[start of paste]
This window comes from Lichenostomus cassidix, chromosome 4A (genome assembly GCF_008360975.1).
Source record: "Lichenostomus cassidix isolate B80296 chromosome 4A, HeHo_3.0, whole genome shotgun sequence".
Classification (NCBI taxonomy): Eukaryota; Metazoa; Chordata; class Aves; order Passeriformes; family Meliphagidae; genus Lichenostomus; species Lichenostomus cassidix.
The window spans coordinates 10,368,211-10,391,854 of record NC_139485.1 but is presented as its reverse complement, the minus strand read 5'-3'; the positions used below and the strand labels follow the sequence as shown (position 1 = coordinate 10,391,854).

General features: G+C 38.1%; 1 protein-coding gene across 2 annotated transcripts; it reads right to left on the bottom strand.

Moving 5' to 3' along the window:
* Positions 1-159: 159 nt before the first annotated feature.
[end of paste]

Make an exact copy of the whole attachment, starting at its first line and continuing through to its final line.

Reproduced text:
This window comes from Lichenostomus cassidix, chromosome 4A (genome assembly GCF_008360975.1).
Source record: "Lichenostomus cassidix isolate B80296 chromosome 4A, HeHo_3.0, whole genome shotgun sequence".
Classification (NCBI taxonomy): Eukaryota; Metazoa; Chordata; class Aves; order Passeriformes; family Meliphagidae; genus Lichenostomus; species Lichenostomus cassidix.
The window spans coordinates 10,368,211-10,391,854 of record NC_139485.1 but is presented as its reverse complement, the minus strand read 5'-3'; the positions used below and the strand labels follow the sequence as shown (position 1 = coordinate 10,391,854).

General features: G+C 38.1%; 1 protein-coding gene across 2 annotated transcripts; it reads right to left on the bottom strand.

Moving 5' to 3' along the window:
* Positions 1-159: 159 nt before the first annotated feature.